We lived in a shack. There is no other way to describe the kitchen with a dirt floor, a typical summer kitchen that was used year-round. Empty beer bottle cases were stacked on one wall. We used them as a makeshift counter. Another stack had the full bottles. The house was tiny; we slept on a mattress on the floor of a mezzanine – hot in all seasons. We had an outhouse. I was stubborn and called it home. There was another room downstairs, for resting. It had chairs and a table, and an ax and wood for the stove. Jed had carved a few things for the baby. He got lost in himself when carving and the toys were beautiful. I could see his tender heart through the dove and the car, and the little animals he fashioned out of wood scraps. We had mice. It was easy to understand how they came in but why they stayed baffled me. There was close to no food in the house, but of course what they considered useful was different. They ran on the rafters and I found droppings on the bed. I had visions of the baby getting eaten alive in its crib. Mice like soft clothes or down comforters. We had heavy woolen blankets and I am sure those would do just fine.
I had bought rat poison. I wanted to make sure we got rid of the infestation before the baby came. I had sprinkled some in the corners, all the while apologizing under my breath. I did not wish them harm, but I saw no other way to protect my baby. It was a lengthy affair, my movements slow, my feet heavy, one hand on my tummy, the other distributing poison. I had poured it in the salt shaker, to sprinkle it evenly. Under Jed’s screams, I hurried supper. He had gone outside to chop some wood, to calm himself down. I had made the usual, soup, and when came time to salt it, my hand paused by the shaker. That’s when the thought came to my mind. I didn’t use the rat poison – it doesn’t work on humans. It’s made to be bitter and elicit vomiting. No, a girlfriend had given me herbs to induce a miscarriage and, with a knowing look, told me the dosage and the likely consequences. She had told me to be careful of overdosing, explaining the dire consequences. I had been numb but taken in the information and the herbs, letting them dry alongside the rosemary and thyme. I ground them in a fine powder and added it to his bowl, along with honey.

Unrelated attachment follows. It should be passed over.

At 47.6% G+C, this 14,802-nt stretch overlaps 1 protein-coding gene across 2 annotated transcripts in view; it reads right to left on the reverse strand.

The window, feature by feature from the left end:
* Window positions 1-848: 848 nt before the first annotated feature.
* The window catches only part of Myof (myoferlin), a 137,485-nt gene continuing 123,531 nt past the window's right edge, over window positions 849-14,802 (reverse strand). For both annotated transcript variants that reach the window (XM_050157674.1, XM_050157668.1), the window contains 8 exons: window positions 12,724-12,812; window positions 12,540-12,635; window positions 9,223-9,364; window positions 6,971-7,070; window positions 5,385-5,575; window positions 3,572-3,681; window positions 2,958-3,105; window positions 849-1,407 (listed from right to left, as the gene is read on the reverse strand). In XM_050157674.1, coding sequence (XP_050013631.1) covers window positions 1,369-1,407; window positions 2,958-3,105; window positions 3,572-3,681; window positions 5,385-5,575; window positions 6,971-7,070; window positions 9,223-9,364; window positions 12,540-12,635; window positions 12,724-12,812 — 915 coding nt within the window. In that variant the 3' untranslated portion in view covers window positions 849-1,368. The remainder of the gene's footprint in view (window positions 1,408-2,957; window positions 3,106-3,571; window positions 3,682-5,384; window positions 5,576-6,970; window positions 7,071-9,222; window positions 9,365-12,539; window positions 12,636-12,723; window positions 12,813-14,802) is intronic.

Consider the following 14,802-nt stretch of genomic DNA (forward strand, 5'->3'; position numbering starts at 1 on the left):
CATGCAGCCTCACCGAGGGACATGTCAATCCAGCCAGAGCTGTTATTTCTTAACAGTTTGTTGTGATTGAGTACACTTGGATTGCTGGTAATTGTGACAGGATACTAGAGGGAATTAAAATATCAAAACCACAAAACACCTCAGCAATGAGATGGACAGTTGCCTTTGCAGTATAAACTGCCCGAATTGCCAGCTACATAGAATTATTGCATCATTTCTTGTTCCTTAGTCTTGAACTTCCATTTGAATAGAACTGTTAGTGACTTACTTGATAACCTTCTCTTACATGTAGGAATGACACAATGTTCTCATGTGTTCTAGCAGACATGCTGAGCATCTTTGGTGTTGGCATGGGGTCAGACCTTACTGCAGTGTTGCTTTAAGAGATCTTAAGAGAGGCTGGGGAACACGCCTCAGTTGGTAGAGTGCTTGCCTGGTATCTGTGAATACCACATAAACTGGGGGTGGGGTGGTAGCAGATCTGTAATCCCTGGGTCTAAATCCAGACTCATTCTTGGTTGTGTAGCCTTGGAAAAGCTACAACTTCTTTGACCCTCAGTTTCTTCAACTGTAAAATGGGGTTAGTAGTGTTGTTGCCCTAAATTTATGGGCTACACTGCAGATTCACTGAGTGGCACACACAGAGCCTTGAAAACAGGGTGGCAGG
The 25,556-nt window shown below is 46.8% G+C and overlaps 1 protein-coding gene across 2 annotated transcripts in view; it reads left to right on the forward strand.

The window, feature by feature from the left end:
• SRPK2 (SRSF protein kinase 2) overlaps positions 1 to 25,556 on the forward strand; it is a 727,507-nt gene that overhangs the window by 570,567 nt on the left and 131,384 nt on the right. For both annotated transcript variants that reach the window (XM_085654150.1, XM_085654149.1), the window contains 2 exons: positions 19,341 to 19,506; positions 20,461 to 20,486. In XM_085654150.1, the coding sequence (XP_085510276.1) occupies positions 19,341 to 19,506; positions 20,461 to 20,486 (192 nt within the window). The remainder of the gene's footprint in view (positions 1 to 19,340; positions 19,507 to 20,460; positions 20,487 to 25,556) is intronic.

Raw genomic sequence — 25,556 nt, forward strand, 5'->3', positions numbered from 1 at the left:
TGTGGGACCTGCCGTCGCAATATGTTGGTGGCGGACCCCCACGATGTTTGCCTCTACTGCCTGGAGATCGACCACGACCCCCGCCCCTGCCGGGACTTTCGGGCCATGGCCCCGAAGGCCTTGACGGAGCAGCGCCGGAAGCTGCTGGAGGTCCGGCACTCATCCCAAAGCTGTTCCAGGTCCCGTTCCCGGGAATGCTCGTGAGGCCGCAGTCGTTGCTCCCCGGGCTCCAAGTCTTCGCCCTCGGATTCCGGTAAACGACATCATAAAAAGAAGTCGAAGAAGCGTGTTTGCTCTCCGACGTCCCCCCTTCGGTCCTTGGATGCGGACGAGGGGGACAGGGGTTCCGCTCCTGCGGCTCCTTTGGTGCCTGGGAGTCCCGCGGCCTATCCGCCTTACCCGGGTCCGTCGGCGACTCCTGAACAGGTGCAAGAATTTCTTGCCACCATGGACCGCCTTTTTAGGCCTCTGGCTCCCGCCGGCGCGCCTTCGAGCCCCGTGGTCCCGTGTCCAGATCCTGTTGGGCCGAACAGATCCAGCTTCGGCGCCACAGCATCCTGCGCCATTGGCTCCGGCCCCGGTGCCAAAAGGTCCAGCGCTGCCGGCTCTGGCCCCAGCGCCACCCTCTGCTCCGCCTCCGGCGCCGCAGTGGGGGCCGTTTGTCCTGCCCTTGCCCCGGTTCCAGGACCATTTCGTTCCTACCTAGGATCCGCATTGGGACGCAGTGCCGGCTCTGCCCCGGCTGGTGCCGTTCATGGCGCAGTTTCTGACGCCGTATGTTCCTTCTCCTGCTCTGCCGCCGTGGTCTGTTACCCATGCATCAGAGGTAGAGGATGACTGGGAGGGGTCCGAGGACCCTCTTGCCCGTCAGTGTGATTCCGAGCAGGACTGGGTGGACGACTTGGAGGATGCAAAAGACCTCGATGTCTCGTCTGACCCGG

It was a Friday, and he always had a few drinks. I set a bottle on his side and called him in. We ate in silence. He did not comment on the soup but drank a few more bottles. He slept poorly. I felt him toss and turn. Of course, by that time, with my big tummy, I hardly slept at all. He told me he had cramps, and I feigned concern. He was sweating profusely, and I pressed a cold compress on his brow. He was feverish. I did not want him throwing up and cleansing himself. I hushed him and made crooning noises. He fell into a heavy sleep, helped by the alcohol he had ingested. Morning had come. I cautiously went down the ladder, started the fire and put the kettle on. He stirred. I brought him more soup with the special herb mixed in. He drank it all. His body tried to reject it. He vomited but choked on his vomit which is ultimately what killed him. I went out in the snow to fetch a doctor. It was a long trek and the doctor concluded he died while I was out getting help.
I went into labour. His sister made the funeral arrangements. They were simple, in keeping with our means. I attended, with my newborn girl, dazed all the while, getting condolences and congratulations all in one breath. It would have made me crazy if I had been sane.